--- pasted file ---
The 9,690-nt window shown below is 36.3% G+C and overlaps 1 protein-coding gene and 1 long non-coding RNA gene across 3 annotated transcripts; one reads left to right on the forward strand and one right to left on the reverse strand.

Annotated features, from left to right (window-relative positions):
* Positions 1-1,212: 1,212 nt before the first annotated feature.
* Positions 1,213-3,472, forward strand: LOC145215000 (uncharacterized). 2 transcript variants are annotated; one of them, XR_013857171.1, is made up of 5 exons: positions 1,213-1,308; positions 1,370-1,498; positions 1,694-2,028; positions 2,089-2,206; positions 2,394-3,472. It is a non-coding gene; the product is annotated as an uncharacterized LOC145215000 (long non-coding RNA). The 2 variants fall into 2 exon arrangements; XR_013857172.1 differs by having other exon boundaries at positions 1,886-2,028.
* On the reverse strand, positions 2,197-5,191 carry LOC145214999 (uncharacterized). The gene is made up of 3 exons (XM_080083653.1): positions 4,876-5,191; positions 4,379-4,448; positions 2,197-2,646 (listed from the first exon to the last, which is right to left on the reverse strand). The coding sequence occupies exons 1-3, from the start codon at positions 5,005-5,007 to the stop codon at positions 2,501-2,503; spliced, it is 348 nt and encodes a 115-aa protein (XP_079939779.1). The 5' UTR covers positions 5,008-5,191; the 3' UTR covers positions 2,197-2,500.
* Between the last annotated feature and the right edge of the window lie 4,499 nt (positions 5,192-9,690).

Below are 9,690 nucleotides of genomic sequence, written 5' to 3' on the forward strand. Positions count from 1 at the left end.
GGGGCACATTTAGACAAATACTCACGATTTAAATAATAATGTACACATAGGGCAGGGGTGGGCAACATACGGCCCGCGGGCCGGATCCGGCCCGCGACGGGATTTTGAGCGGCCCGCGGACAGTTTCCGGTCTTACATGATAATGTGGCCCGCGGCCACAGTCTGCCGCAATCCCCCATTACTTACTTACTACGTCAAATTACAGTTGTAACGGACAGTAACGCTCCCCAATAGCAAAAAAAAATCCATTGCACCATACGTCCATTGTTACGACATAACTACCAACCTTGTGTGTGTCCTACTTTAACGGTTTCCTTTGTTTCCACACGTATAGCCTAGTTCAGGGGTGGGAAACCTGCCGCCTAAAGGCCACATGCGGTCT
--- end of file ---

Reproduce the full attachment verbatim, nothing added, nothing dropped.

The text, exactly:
The 9,690-nt window shown below is 36.3% G+C and overlaps 1 protein-coding gene and 1 long non-coding RNA gene across 3 annotated transcripts; one reads left to right on the forward strand and one right to left on the reverse strand.

Annotated features, from left to right (window-relative positions):
* Positions 1-1,212: 1,212 nt before the first annotated feature.
* Positions 1,213-3,472, forward strand: LOC145215000 (uncharacterized). 2 transcript variants are annotated; one of them, XR_013857171.1, is made up of 5 exons: positions 1,213-1,308; positions 1,370-1,498; positions 1,694-2,028; positions 2,089-2,206; positions 2,394-3,472. It is a non-coding gene; the product is annotated as an uncharacterized LOC145215000 (long non-coding RNA). The 2 variants fall into 2 exon arrangements; XR_013857172.1 differs by having other exon boundaries at positions 1,886-2,028.
* On the reverse strand, positions 2,197-5,191 carry LOC145214999 (uncharacterized). The gene is made up of 3 exons (XM_080083653.1): positions 4,876-5,191; positions 4,379-4,448; positions 2,197-2,646 (listed from the first exon to the last, which is right to left on the reverse strand). The coding sequence occupies exons 1-3, from the start codon at positions 5,005-5,007 to the stop codon at positions 2,501-2,503; spliced, it is 348 nt and encodes a 115-aa protein (XP_079939779.1). The 5' UTR covers positions 5,008-5,191; the 3' UTR covers positions 2,197-2,500.
* Between the last annotated feature and the right edge of the window lie 4,499 nt (positions 5,192-9,690).

Below are 9,690 nucleotides of genomic sequence, written 5' to 3' on the forward strand. Positions count from 1 at the left end.
GGGGCACATTTAGACAAATACTCACGATTTAAATAATAATGTACACATAGGGCAGGGGTGGGCAACATACGGCCCGCGGGCCGGATCCGGCCCGCGACGGGATTTTGAGCGGCCCGCGGACAGTTTCCGGTCTTACATGATAATGTGGCCCGCGGCCACAGTCTGCCGCAATCCCCCATTACTTACTTACTACGTCAAATTACAGTTGTAACGGACAGTAACGCTCCCCAATAGCAAAAAAAAATCCATTGCACCATACGTCCATTGTTACGACATAACTACCAACCTTGTGTGTGTCCTACTTTAACGGTTTCCTTTGTTTCCACACGTATAGCCTAGTTCAGGGGTGGGAAACCTGCCGCCTAAAGGCCACATGCGGTCT